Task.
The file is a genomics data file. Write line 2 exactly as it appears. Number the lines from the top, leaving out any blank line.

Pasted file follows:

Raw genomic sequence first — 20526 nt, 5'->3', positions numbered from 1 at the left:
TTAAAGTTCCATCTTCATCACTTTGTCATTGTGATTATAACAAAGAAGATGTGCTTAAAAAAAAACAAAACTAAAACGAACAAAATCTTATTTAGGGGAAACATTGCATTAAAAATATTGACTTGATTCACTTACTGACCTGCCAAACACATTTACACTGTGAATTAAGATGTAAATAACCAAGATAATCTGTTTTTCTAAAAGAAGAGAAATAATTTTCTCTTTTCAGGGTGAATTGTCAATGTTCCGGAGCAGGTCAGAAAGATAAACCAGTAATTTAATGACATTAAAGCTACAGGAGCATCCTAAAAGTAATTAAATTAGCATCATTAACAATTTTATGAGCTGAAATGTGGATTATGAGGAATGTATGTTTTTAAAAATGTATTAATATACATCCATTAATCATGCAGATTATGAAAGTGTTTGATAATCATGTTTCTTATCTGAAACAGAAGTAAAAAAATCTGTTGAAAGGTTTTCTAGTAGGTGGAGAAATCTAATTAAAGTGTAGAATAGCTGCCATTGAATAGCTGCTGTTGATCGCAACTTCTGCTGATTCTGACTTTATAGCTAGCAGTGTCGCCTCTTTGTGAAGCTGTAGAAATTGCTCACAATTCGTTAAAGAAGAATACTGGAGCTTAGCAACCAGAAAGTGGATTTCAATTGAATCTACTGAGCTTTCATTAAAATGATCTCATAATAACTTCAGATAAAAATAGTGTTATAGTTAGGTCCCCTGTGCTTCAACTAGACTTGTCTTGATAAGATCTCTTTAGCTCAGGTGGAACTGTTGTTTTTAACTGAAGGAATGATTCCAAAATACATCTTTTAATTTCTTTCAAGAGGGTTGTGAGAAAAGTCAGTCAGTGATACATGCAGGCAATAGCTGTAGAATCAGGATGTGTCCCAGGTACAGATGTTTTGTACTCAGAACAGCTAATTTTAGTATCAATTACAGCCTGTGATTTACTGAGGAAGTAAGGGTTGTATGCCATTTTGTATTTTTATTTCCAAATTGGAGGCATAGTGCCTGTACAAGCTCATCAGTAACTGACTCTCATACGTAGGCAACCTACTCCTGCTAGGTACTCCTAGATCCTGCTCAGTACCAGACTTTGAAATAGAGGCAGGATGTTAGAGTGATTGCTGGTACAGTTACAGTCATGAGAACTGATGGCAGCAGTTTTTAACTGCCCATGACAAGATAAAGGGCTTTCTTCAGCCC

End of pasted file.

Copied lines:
TTAAAGTTCCATCTTCATCACTTTGTCATTGTGATTATAACAAAGAAGATGTGCTTAAAAAAAAACAAAACTAAAACGAACAAAATCTTATTTAGGGGAAACATTGCATTAAAAATATTGACTTGATTCACTTACTGACCTGCCAAACACATTTACACTGTGAATTAAGATGTAAATAACCAAGATAATCTGTTTTTCTAAAAGAAGAGAAATAATTTTCTCTTTTCAGGGTGAATTGTCAATGTTCCGGAGCAGGTCAGAAAGATAAACCAGTAATTTAATGACATTAAAGCTACAGGAGCATCCTAAAAGTAATTAAATTAGCATCATTAACAATTTTATGAGCTGAAATGTGGATTATGAGGAATGTATGTTTTTAAAAATGTATTAATATACATCCATTAATCATGCAGATTATGAAAGTGTTTGATAATCATGTTTCTTATCTGAAACAGAAGTAAAAAAATCTGTTGAAAGGTTTTCTAGTAGGTGGAGAAATCTAATTAAAGTGTAGAATAGCTGCCATTGAATAGCTGCTGTTGATCGCAACTTCTGCTGATTCTGACTTTATAGCTAGCAGTGTCGCCTCTTTGTGAAGCTGTAGAAATTGCTCACAATTCGTTAAAGAAGAATACTGGAGCTTAGCAACCAGAAAGTGGATTTCAATTGAATCTACTGAGCTTTCATTAAAATGATCTCATAATAACTTCAGATAAAAATAGTGTTATAGTTAGGTCCCCTGTGCTTCAACTAGACTTGTCTTGATAAGATCTCTTTAGCTCAGGTGGAACTGTTGTTTTTAACTGAAGGAATGATTCCAAAATACATCTTTTAATTTCTTTCAAGAGGGTTGTGAGAAAAGTCAGTCAGTGATACATGCAGGCAATAGCTGTAGAATCAGGATGTGTCCCAGGTACAGATGTTTTGTACTCAGAACAGCTAATTTTAGTATCAATTACAGCCTGTGATTTACTGAGGAAGTAAGGGTTGTATGCCATTTTGTATTTTTATTTCCAAATTGGAGGCATAGTGCCTGTACAAGCTCATCAGTAACTGACTCTCATACGTAGGCAACCTACTCCTGCTAGGTACTCCTAGATCCTGCTCAGTACCAGACTTTGAAATAGAGGCAGGATGTTAGAGTGATTGCTGGTACAGTTACAGTCATGAGAACTGATGGCAGCAGTTTTTAACTGCCCATGACAAGATAAAGGGCTTTCTTCAGCCC